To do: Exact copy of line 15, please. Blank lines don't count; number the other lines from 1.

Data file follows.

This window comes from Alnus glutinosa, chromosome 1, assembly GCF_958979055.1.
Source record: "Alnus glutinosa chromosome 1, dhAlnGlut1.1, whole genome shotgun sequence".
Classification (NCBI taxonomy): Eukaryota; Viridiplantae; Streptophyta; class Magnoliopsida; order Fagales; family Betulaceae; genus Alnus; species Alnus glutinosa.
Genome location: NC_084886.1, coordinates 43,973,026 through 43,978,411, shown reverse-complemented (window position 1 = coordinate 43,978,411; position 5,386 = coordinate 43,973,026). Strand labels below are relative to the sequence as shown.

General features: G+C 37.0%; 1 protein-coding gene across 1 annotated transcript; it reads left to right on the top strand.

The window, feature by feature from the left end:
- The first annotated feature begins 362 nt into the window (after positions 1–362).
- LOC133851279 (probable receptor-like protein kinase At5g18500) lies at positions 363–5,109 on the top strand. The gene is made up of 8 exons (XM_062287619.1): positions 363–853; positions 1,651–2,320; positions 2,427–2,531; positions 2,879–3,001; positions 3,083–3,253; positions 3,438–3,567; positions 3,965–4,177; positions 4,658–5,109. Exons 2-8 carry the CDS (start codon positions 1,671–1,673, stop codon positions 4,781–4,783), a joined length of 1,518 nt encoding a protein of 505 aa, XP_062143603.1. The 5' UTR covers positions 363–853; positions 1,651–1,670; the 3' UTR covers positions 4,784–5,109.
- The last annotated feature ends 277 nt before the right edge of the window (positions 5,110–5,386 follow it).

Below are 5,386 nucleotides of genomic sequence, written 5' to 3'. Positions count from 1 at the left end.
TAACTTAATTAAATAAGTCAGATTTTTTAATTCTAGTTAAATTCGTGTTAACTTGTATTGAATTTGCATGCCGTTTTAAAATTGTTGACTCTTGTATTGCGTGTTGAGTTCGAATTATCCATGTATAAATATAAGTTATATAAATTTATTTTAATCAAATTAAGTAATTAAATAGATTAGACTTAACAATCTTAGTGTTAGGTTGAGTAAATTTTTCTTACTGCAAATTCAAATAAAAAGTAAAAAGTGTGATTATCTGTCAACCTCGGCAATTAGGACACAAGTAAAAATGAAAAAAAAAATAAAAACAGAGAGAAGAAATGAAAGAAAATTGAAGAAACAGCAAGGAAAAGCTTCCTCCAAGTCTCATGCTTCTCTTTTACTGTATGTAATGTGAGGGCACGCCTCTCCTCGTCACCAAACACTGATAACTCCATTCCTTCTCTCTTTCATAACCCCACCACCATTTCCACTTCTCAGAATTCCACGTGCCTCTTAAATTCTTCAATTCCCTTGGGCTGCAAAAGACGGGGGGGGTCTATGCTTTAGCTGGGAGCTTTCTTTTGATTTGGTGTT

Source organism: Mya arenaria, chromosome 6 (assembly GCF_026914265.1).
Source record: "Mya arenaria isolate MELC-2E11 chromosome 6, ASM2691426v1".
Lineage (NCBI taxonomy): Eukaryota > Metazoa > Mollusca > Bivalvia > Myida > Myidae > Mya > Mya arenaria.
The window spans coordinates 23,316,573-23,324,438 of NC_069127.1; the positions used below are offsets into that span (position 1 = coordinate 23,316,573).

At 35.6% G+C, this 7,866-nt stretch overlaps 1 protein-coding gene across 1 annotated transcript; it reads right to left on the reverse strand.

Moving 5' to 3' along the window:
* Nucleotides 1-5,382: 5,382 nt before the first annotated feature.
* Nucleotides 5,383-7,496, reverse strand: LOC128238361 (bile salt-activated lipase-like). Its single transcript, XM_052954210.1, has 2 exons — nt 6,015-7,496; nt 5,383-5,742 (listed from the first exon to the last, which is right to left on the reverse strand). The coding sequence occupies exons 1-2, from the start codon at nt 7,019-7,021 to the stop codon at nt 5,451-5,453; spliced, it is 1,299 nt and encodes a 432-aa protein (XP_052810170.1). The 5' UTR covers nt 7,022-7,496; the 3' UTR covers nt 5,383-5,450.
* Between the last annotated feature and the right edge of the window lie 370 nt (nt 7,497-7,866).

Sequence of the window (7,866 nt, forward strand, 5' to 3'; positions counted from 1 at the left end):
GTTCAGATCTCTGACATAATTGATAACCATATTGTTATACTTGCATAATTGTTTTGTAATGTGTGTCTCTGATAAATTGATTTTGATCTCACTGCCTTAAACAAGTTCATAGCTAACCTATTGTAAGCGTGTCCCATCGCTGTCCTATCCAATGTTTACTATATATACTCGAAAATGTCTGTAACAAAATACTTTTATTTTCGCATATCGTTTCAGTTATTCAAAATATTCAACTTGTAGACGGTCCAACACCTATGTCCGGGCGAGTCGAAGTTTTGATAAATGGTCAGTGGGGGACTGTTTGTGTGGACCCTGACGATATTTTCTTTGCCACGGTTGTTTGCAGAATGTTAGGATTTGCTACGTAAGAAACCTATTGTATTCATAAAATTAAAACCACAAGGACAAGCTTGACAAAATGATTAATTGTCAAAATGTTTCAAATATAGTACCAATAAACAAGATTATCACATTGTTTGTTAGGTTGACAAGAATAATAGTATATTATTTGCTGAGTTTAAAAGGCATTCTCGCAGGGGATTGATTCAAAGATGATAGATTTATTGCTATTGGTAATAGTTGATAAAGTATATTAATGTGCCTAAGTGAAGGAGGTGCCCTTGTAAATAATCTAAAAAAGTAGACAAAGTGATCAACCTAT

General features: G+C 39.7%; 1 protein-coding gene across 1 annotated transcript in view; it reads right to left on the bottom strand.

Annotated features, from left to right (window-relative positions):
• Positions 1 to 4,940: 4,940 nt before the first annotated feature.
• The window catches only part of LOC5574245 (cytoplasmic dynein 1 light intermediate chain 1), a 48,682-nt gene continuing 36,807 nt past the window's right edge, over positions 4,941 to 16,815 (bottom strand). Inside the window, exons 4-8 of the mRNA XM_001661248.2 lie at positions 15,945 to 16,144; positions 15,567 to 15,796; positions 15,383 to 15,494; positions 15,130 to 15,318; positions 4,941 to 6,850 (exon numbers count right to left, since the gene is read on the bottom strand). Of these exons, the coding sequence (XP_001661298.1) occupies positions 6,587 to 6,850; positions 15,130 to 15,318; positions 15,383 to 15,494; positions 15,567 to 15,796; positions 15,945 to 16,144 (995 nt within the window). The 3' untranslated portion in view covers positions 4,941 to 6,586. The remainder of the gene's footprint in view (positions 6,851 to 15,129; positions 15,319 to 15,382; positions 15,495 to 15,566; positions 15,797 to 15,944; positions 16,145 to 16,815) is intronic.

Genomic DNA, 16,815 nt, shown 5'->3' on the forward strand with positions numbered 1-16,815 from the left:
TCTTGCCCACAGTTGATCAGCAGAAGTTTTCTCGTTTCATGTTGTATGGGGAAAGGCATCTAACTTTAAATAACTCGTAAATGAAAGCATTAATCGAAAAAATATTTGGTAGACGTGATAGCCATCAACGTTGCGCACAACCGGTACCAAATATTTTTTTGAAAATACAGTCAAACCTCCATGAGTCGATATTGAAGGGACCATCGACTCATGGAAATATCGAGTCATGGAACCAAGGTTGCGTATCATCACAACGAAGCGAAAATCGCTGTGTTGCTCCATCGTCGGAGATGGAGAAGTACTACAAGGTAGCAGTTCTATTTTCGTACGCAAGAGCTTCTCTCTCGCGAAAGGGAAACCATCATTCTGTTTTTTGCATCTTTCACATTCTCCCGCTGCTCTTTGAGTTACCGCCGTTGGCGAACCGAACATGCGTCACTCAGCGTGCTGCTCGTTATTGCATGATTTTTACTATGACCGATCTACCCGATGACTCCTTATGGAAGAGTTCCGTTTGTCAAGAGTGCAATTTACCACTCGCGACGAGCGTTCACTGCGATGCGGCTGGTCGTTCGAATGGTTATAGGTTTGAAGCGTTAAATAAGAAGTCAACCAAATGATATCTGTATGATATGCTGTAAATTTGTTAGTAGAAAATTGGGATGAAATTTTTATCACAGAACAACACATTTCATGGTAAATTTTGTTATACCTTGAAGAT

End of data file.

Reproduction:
The window spans coordinates 23,316,573-23,324,438 of NC_069127.1; the positions used below are offsets into that span (position 1 = coordinate 23,316,573).